The World Basketball Festival D.C


There’s nothing like a four day celebration of basketball to remind us all of how amazing the game is. The World Basketball Festival had been around since 2008, but this year it felt so much more important.

One of the reasons we were all so upset about the 2011 lockout was that it came in the middle of what GQ called a new golden age of basketball. Now that people like LeBron James are household names, we forget what it was like only a decade ago, when basketball had lost a lot of its popularity. A year ago, I wrote a short, fluffy article on basketball movies, and I found myself actually feeling a little elegiac writing about that crazy, ridiculous film Space Jam.

That movie seemed like a missive from another universe, a dimension where basketball was important enough to merit a film where Michael Jordan, a pre-Wes Anderson Bill Murray, and pop culture titan Bugs Bunny could get together to shoot some hoops. But that was the nineties.

After that, basketball’s cultural cachet had started to drop off, taken over by that monolithic entity known as the NFL. And throughout the 2000s, about a gazillion football movies were produced for every one basketball movie. But the last few seasons have changed that. Even the lockout wasn’t enough to stop interest in the master-narratives of good guy Kevin Durant, redeemed anti-hero LeBron James, Linsanity, the fallen Knicks, the troubled Lakers. GQ was right about this being a new golden age.

That’s why the World Basketball Festival feels so important this year. Our game is back on top. And an event that should feel like a big corporate schill instead feels like a genuine celebration of basketball.


The World Basketball Festival is a four-city tour from Nike, Converse, Jordan Brand and USA Basketball, a travelling circus going from Washington, D.C to Manchester, to London, to Paris and to Barcelona, created in 2010 as a way for Nike to even more elaborately build its brand. That or, according to Nike’s Media Relations Director KeJuan Wilkins, it’s “an opportunity to celebrate the game we love and expose U.S. fans to more international talent.”

You know what? Cynicism aside,though, the events in D.C actually kind of did just that. Team USA managed to overcome a difficult game against Brazil and take an 11 point win at the Verizon center.

Of course, the D.C event was not without some patriotic soul-searching. Team USA made a trip to Arlington National Cemetary for a wreath ceremony, about which Kevin Durant, no doubt looking pensively into the distance, said, “It was very touching to see so many people who sacrificed their lives for us to walk freely and do what we like to do. It’s hard to really comment on it because you can’t repay them in any way but it’s truly a blessing to walk through and see that because they’ve done so much for us.”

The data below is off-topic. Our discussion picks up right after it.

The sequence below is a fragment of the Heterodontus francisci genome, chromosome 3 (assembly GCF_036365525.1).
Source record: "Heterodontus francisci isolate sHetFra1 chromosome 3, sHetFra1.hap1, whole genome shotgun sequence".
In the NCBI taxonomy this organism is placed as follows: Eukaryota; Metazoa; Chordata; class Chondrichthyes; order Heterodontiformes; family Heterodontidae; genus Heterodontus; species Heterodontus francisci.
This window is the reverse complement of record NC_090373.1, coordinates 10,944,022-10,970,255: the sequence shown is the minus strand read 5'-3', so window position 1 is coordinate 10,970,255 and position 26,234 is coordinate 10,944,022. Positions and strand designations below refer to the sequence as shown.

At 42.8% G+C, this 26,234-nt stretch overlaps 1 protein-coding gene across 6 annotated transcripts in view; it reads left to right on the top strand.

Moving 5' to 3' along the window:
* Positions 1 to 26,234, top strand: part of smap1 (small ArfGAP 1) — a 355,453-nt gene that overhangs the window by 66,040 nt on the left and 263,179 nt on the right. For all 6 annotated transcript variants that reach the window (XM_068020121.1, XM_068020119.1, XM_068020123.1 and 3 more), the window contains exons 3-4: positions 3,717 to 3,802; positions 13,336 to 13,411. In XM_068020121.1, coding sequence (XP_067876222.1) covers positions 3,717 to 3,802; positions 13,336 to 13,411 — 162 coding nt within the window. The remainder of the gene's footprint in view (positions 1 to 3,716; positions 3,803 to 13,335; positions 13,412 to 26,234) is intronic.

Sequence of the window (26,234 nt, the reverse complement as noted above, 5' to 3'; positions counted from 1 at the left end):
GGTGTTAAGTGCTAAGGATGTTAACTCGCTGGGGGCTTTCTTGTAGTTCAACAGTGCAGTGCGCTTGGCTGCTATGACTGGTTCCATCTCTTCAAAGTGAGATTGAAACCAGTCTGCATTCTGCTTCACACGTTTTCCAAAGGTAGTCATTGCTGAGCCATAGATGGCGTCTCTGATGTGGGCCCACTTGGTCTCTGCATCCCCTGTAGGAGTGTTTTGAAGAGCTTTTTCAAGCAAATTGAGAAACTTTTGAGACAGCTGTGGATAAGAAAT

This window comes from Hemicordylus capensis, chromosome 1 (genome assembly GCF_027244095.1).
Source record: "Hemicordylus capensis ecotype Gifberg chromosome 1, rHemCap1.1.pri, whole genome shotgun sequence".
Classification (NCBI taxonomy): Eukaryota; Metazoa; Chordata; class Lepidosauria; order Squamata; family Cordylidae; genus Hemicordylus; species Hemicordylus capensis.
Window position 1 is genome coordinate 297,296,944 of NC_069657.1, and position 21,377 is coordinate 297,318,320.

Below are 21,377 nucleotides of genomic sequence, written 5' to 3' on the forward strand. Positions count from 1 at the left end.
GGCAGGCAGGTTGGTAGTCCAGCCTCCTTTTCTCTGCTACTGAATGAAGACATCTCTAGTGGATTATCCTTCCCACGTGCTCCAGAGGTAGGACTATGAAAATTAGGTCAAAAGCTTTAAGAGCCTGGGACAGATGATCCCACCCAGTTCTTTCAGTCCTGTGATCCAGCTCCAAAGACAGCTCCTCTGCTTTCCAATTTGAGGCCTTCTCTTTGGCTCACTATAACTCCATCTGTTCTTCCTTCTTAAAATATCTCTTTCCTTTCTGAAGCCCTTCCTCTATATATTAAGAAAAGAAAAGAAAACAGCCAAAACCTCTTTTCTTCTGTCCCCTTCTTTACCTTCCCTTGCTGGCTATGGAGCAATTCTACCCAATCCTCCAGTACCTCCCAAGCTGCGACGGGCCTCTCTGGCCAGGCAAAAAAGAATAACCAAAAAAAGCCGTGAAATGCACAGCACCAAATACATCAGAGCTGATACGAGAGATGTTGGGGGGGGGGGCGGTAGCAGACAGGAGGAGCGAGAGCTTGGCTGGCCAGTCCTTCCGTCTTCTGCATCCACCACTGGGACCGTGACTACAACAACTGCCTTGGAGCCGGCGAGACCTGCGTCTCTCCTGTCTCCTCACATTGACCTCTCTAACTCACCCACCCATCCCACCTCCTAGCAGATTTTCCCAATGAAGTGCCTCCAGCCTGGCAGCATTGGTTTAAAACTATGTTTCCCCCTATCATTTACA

In honour of the US troops, the men’s team then put together an open practice for the military families who turned out for the event.

But the WBF wasn’t all patriotism and soul-searching. There’s some real basketball going on, especially with the Goodman League going head to head against Team Nike 1 at Barry Farms, with John Thompson, Kevin Durant, and James Harden showing up to add a celebrity presence to the audience.  

The Goodman game was one of the major highlights of the weekend, with some incredible streetball from Adris DeLeon, Mike Rawls, Baby Shaq and others.

More starpower came from LeBron James, who, with Diana Taurasi, and Anthony Davis judged the Dunk Contest.

Monday, the final day on the D.C event were mostly workshops, giving visitors a chance to brush up on their basketball skills, but it ended with the USA Men’s Team vs. Brazil–that’s the way you end a basketball event.

Not only was the festival a testament to the staying power and the appeal of professional basketball, it was a chance for the USA team to flex their muscles and show how ready they are for London.


Russell Westbroom was on hand to say, “The key to success in London is finding a way to combine each and every one of our games; then we compete and defend… This group of guys can build upon the ’08 team. All of us have developed those important leadership skills; we know what it takes to win.”

Who else is confident? Carmelo Anthony. “If scoring is a problem on this team,” he said. “Then something is wrong.”

“First and foremost, it’s about trust,” Chris Paul said. “Learning to trust and hold the utmost confidence in your teammates.”

It’s also the fans who have trust and confidence in the team, if the turnout was any indication. The US team will go to London, bolstered by an audience who are flush with the memories of the greatest seasons in recent memory.



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